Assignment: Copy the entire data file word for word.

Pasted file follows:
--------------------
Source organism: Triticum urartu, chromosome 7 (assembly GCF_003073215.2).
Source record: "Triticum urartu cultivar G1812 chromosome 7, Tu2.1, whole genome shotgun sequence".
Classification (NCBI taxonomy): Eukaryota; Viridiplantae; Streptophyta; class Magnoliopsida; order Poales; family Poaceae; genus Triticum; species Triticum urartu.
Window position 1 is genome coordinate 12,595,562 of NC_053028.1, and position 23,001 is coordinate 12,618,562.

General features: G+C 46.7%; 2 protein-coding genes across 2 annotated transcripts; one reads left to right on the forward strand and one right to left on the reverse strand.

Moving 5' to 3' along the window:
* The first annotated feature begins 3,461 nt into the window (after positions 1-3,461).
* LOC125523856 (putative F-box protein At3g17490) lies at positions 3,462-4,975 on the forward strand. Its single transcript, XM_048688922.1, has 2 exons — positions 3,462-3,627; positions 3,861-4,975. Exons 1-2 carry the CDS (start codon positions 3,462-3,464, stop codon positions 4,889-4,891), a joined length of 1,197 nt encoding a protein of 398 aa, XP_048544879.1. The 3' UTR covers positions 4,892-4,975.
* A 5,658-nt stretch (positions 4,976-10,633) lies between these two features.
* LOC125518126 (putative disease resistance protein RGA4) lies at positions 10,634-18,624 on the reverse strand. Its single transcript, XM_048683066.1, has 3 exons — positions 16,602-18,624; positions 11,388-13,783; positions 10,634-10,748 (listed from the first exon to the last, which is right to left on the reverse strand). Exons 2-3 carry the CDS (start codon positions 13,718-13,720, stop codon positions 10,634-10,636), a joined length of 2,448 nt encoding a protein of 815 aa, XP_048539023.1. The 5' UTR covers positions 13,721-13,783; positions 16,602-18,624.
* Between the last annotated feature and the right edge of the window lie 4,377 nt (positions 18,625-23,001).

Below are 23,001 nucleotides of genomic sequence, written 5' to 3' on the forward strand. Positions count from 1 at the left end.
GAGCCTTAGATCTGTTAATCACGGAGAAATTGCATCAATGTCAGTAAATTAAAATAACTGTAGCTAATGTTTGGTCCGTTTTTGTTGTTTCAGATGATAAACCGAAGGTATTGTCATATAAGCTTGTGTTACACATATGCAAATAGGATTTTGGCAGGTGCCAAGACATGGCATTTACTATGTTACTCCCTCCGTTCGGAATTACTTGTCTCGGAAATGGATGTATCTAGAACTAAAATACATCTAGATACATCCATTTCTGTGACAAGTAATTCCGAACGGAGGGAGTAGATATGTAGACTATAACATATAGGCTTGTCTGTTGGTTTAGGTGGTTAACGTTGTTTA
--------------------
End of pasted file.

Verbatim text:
Source organism: Triticum urartu, chromosome 7 (assembly GCF_003073215.2).
Source record: "Triticum urartu cultivar G1812 chromosome 7, Tu2.1, whole genome shotgun sequence".
Classification (NCBI taxonomy): Eukaryota; Viridiplantae; Streptophyta; class Magnoliopsida; order Poales; family Poaceae; genus Triticum; species Triticum urartu.
Window position 1 is genome coordinate 12,595,562 of NC_053028.1, and position 23,001 is coordinate 12,618,562.

General features: G+C 46.7%; 2 protein-coding genes across 2 annotated transcripts; one reads left to right on the forward strand and one right to left on the reverse strand.

Moving 5' to 3' along the window:
* The first annotated feature begins 3,461 nt into the window (after positions 1-3,461).
* LOC125523856 (putative F-box protein At3g17490) lies at positions 3,462-4,975 on the forward strand. Its single transcript, XM_048688922.1, has 2 exons — positions 3,462-3,627; positions 3,861-4,975. Exons 1-2 carry the CDS (start codon positions 3,462-3,464, stop codon positions 4,889-4,891), a joined length of 1,197 nt encoding a protein of 398 aa, XP_048544879.1. The 3' UTR covers positions 4,892-4,975.
* A 5,658-nt stretch (positions 4,976-10,633) lies between these two features.
* LOC125518126 (putative disease resistance protein RGA4) lies at positions 10,634-18,624 on the reverse strand. Its single transcript, XM_048683066.1, has 3 exons — positions 16,602-18,624; positions 11,388-13,783; positions 10,634-10,748 (listed from the first exon to the last, which is right to left on the reverse strand). Exons 2-3 carry the CDS (start codon positions 13,718-13,720, stop codon positions 10,634-10,636), a joined length of 2,448 nt encoding a protein of 815 aa, XP_048539023.1. The 5' UTR covers positions 13,721-13,783; positions 16,602-18,624.
* Between the last annotated feature and the right edge of the window lie 4,377 nt (positions 18,625-23,001).

Below are 23,001 nucleotides of genomic sequence, written 5' to 3' on the forward strand. Positions count from 1 at the left end.
GAGCCTTAGATCTGTTAATCACGGAGAAATTGCATCAATGTCAGTAAATTAAAATAACTGTAGCTAATGTTTGGTCCGTTTTTGTTGTTTCAGATGATAAACCGAAGGTATTGTCATATAAGCTTGTGTTACACATATGCAAATAGGATTTTGGCAGGTGCCAAGACATGGCATTTACTATGTTACTCCCTCCGTTCGGAATTACTTGTCTCGGAAATGGATGTATCTAGAACTAAAATACATCTAGATACATCCATTTCTGTGACAAGTAATTCCGAACGGAGGGAGTAGATATGTAGACTATAACATATAGGCTTGTCTGTTGGTTTAGGTGGTTAACGTTGTTTA